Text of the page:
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U.S. President Joe Biden steps aside as Democratic candidate, ending re-election bid

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WASHINGTON – U.S. President Joe Biden is removing his name as the Democratic candidate in the November election following weeks of mounting pressure over the 81-year-old’s mental acuity and ability to win the faceoff with Republican rival Donald Trump.

Biden says it has been his greatest honour to serve but he believes it is in the best interest of his party to stand down and focus solely on fulfilling his duties as president for the rest of his term.

Growing numbers of Democrats were urging Biden to drop out following a disastrous debate performance against Trump and multiple missteps on the world stage during the recent NATO leaders’ summit in Washington.

Biden told supporters Friday he was ready to get back on the road this week after recovering from COVID-19, which he contracted during a critical time for his campaign.

Biden criticized Trump’s acceptance speech at last week’s Republican National Convention, saying it presented a dark vision for the future, and indicated he would forge ahead with his own campaign.

But he issued a social media post on Sunday afternoon saying he would not be running, adding he will speak to the nation and provide more detail later this week.

This report by The Canadian Press was first published July 21, 2024.

The Canadian Press. All rights reserved.

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Joy in Newfoundland after ‘Lucky 7’ fishers survive harrowing days lost at sea

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NEW-WES-VALLEY, N.L. – There was a powerful word being repeated in the joyful Newfoundland community of New-Wes-Valley on Sunday: “Miracle.”

Over and over, residents out walking or chatting to one another in local stores said the fact that seven fishermen from the area had somehow survived roughly 48 hours in a life raft in the middle of the Atlantic ocean and were found by search and rescue crews was nothing short of miraculous.

“It’s once in a lifetime you’ll see something like this, when all the people survive,” said Frank Granter, who worked for the Canadian Coast Guard for 35 years. He was out walking through the sunny, seaside community on Sunday afternoon, stopping to talk to neighbours about the rescue ahead of an evening parade to celebrate the men’s survival.

Daphne Crocker leaned over her balcony and spread out her hands. “What a mighty God we serve,” she said about the fishermen coming home.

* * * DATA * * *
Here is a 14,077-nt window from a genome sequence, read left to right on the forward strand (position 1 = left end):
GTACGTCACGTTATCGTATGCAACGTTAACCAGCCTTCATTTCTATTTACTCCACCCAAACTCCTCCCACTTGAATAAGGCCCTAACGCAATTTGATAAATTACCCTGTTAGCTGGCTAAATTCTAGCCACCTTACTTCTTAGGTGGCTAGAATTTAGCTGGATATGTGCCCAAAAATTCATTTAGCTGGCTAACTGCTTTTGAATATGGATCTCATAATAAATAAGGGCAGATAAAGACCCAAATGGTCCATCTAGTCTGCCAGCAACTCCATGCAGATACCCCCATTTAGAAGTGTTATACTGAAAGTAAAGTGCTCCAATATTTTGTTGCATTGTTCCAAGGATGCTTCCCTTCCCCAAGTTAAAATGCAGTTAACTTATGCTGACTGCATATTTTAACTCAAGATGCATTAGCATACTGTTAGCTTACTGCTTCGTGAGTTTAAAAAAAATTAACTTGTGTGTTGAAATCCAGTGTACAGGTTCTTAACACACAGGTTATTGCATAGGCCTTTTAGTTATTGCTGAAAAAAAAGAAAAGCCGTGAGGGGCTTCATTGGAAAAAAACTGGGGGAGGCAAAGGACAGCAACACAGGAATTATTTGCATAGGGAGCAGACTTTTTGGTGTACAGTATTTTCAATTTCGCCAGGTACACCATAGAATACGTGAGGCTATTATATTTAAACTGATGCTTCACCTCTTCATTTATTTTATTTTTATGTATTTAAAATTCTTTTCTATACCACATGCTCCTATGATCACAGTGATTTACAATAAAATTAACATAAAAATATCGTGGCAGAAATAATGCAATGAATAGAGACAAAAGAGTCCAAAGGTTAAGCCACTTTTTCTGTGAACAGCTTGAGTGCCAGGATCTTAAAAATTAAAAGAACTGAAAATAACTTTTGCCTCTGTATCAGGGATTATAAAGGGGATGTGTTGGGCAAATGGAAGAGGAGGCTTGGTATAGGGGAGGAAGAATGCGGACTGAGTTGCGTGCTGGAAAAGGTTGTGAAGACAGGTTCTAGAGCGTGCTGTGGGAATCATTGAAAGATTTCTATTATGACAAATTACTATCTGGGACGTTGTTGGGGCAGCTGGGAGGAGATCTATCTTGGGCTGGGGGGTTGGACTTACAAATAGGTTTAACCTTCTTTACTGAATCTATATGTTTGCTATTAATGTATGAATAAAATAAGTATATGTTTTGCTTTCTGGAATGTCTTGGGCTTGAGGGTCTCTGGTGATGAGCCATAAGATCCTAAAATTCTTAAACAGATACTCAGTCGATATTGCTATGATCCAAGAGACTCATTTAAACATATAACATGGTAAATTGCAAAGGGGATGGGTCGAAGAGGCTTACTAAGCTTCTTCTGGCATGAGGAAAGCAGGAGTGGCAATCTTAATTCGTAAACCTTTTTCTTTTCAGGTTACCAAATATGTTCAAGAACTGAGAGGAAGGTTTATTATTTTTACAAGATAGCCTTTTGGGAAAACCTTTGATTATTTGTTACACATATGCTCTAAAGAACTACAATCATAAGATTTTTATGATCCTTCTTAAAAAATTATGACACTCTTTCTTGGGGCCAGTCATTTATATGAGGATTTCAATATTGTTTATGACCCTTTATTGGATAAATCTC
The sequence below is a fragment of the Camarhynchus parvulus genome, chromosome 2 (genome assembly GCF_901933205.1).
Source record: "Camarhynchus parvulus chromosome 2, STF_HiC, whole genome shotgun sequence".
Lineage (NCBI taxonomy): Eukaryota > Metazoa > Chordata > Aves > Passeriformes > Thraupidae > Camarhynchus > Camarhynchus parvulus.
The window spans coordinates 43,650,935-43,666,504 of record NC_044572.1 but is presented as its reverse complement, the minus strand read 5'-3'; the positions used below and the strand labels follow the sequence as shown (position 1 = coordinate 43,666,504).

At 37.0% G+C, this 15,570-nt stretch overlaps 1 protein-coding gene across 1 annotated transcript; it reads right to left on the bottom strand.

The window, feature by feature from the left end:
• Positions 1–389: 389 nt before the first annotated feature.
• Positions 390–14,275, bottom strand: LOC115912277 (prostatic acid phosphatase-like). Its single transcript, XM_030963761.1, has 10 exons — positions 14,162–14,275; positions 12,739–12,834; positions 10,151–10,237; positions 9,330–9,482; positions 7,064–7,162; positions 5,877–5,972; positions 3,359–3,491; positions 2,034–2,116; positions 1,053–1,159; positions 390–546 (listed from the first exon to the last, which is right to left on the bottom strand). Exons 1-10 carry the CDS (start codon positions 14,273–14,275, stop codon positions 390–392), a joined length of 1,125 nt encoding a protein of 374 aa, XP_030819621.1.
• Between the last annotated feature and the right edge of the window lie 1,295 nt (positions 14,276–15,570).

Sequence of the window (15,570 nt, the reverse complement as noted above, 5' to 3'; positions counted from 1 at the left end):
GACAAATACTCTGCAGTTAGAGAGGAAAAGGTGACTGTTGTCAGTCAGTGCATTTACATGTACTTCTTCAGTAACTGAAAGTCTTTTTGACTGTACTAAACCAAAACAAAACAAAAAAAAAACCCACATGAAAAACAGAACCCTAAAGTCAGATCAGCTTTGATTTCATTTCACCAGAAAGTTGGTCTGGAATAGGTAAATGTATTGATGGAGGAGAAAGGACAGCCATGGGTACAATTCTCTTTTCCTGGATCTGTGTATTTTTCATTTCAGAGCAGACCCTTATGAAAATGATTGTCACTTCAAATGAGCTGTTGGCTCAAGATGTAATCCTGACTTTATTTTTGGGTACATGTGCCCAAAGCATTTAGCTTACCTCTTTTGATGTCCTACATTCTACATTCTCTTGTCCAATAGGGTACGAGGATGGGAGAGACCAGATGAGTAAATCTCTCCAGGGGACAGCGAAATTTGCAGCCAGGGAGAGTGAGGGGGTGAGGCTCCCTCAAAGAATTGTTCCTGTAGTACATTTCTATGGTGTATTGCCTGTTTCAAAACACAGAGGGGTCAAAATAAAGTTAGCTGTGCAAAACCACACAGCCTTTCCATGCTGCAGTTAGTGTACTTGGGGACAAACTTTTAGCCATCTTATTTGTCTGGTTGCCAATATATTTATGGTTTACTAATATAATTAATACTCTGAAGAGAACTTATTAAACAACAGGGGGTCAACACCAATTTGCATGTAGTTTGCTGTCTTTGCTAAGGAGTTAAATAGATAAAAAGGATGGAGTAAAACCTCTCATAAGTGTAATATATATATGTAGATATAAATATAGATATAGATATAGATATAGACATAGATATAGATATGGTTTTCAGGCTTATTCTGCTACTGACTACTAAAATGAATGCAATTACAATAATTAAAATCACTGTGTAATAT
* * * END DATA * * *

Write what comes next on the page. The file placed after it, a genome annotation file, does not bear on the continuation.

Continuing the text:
Granter agreed it was a miracle the Lucky 7 returned. “But October, November, it would have been a different story,” he said.

The Elite Navigator fishing boat and its crew seemed to vanish on Wednesday night. The craft was reported missing on Thursday after transmitting its final signal at around 8:30 p.m. the night before, the Canadian Coast Guard said. The vessel had caught fire and sank, forcing the crew to hastily disembark and wait for rescue on the life raft.

A massive search soon followed, involving four coast guard ships, a Cormorant helicopter, a Hercules aircraft and many local fishing vessels.

In New-Wes-Valley, which is an amalgamation of three small fishing communities along Newfoundland’s northeast coast, people braced for the worst. Fishing is among Canada’s deadliest professions, and tragedy is a common thread linking people in fishing communities across Atlantic Canada.

But on Friday night, out on the Atlantic ocean, searchers saw a light from a flare. It brought them to a life raft, where the seven fishermen — the Lucky 7 — were waiting.

Fisher Toby Peddle was among them. He said he was terrified as he jumped off the sinking fishing boat as it was pulled down into the depths. He can’t swim, he said, and he didn’t have a survival suit on.

“It was either jump and risk drowning or stay and be burned,” he said in an interview Sunday. “There was no time to think about it. I just knew I had to jump.”

He said the captain and another crew member, Jordan Lee King, had made a plan to reach him as soon as they hit the water.

“Jordan had said, ‘Don’t worry, I’ll catch you before you even get in the water,’” recalled Peddle.

Sure enough, when Peddle jumped, King kept him afloat and quickly brought him to the raft, the fisherman said.

“I was relieved I made it to the raft. I couldn’t swim a stroke to save my life,” he said.